With all of the innovation that’s taken place in the industry, many consider mapping with a non-GPS enabled drone to be the old school method of mapmaking. However, a lot of mappers and surveyors still use this method. If your drone does not have GPS, you’ll need to closely follow the above process we outlined, and be prepared to spend a big chunk of time both pre-flight and in -post-processing. GCPs will be critical for you to georeference, so make sure to take care setting them up in places you can easily spot in the captured imagery.
Once your imagery is collected, you’ll need to both georeference and stitch it together to produce a map. This can be very manual and computationally expensive, but is a tried and true method for making a map with images captured by a drone.
Mapping with a drone that has GPS
If your drone is enabled with GPS or another GNSS technology, you won’t need to rely on GCPs to understand where each image is located on Earth’s surface. Instead, the drone will time- and location-stamp each image it captures, logging all the data as it flies. Like we mentioned before, it can’t hurt to have a few GCPs set up just in case, but with this type of drone you can definitely cut back on the amount of time you’re spending before flying.
Even with GPS-equipped drones, you must still spend time during post-processing to make sure the positioning captured for each image is spatially accurate. To do this, you’ll need to download base station and real-time kinematics (RTK) network data (often from a data warehouse or similar service), which can take hours or days depending on the source of the historic RTK data. With this data, you can correct any GPS inaccuracies your drone might have encountered to make sure your images are georeferenced correctly. Once again, you’ll ultimately need to stitch together the georeferenced images to create a complete map. While this process is slightly less tedious than georeferencing by hand with GCPs, you can still expect to spend a lot of time and resources during post-processing to get the best results.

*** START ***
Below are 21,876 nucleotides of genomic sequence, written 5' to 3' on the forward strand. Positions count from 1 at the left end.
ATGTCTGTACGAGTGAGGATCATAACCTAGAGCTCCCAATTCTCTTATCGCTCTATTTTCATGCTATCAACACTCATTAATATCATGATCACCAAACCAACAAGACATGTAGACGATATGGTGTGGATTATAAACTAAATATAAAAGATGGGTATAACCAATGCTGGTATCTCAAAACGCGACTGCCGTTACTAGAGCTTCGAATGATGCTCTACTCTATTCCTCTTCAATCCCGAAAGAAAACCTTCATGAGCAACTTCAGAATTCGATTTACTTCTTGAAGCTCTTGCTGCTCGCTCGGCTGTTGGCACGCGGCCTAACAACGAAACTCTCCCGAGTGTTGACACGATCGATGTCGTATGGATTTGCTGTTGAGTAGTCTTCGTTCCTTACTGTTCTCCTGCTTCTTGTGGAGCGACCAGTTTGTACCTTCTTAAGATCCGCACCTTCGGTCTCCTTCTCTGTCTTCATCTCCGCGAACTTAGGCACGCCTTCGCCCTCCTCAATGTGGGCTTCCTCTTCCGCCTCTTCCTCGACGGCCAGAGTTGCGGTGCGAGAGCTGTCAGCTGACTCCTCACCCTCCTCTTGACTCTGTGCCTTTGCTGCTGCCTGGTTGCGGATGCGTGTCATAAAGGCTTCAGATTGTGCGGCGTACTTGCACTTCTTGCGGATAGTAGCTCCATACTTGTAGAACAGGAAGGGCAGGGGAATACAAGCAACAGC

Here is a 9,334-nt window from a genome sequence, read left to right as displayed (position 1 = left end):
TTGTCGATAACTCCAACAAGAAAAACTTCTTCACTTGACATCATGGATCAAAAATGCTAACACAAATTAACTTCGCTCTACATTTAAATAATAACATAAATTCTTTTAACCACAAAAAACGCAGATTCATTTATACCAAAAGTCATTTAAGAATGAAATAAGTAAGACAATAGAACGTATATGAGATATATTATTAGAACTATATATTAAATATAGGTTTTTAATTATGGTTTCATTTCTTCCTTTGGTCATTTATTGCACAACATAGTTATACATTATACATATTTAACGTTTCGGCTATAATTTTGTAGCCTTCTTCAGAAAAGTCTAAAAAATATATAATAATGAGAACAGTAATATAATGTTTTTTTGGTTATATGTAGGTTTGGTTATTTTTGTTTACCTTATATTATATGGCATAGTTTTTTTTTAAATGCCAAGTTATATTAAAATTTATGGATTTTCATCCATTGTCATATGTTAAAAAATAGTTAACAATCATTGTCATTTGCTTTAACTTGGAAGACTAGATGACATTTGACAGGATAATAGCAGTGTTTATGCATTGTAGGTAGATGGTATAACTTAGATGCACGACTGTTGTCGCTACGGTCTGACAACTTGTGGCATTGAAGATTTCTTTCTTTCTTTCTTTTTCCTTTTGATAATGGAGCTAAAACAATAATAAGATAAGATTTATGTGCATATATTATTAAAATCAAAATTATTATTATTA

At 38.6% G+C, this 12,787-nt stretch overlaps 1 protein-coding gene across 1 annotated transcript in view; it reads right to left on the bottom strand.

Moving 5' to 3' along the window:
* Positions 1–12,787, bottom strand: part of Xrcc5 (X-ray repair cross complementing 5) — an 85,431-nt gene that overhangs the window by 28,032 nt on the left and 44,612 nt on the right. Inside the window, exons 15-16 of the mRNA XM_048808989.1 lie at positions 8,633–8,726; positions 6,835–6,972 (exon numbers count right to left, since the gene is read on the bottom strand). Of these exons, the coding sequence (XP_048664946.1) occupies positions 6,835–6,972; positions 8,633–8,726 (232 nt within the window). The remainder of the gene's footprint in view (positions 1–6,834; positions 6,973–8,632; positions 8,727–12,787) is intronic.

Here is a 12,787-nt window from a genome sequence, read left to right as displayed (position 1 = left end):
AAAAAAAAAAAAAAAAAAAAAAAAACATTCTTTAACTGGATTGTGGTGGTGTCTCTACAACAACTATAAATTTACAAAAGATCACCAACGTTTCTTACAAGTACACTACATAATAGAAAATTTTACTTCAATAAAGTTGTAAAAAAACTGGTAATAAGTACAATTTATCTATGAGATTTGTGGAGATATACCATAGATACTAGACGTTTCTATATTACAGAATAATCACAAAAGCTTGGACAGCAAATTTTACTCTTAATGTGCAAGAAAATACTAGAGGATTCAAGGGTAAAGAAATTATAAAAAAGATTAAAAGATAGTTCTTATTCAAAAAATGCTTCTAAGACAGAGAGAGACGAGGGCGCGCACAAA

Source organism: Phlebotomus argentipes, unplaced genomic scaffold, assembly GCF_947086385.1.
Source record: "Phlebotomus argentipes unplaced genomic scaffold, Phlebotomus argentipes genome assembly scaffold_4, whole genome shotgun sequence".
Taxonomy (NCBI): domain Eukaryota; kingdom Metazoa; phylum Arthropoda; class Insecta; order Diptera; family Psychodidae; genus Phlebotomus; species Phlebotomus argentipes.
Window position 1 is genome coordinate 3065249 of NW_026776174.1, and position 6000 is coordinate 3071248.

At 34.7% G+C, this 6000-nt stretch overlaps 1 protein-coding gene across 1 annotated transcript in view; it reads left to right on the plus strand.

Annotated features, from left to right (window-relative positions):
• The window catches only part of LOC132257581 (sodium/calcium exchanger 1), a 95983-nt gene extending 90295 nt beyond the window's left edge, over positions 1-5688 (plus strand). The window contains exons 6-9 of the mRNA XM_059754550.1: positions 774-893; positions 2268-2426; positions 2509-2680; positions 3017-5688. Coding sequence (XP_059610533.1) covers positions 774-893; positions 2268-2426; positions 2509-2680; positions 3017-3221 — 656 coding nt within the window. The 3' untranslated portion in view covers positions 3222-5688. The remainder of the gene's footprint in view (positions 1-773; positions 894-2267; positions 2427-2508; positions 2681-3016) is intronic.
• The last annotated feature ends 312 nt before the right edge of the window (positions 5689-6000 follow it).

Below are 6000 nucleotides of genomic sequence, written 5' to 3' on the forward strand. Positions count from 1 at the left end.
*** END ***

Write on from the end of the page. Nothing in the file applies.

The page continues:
Mapping with a drone equipped with both GPS & RTK
If you’re looking to eliminate as much time and cost as possible when creating a map with a drone, this method is for you. As with other drones equipped with GPS, you won’t need to spend as much time setting up GCPs prior to flying. Additionally, RTK makes it possible to plan high-precision flight paths so your drone can navigate accurately through the real world without GCPs.
Perhaps the biggest benefit of this method, however, is that drones enabled with both GPS and RTK can not only instantly georeference each image, but also correct any GPS signal inaccuracies in real-time. With RTK, you won’t need to wait hours for your data to be corrected, but instead can instantly download what you captured and produce a map. Drone operators do not need to pull GPS corrections data down from a data warehouse, but can instead produce a map with just a laptop. Any image stitching, if even needed, is drastically reduced with RTK.
All of this means that mapping using a GPS and RTK-enabled drone will save you the most time and resources as you create your end product, plus provide the most accurate georeferencing for your drone-captured images. And thanks to the rapid innovation in this space over the last decade or so, RTK-enabled drones are now accessible and affordable.
Top 3 use cases for drone mapping with RTK
That overview of drone mapping methodologies might have left you thinking about the many different ways this technology can be applied in the real world. There’s an infinite number of use cases for drone mapping, but some are more common than others.
Drone mapping with RTK is most helpful when you want to optimize speed and cost without sacrificing accuracy. Post-processing is a full-time job when you consider the time and computational effort required to georeference and stitch imagery, and is just not feasible for all drone mapping use cases. There are also instances where GCPs cannot be placed to aid georeferencing, rendering traditional methods impossible.
As we mentioned, there are endless ways drones with RTK can enhance mapping workflows. We’ve broken down the top three here, including a real-world example of how RTK-equipped drones are helping one mapping professional 5X his production speed.
Mapping places without GCPs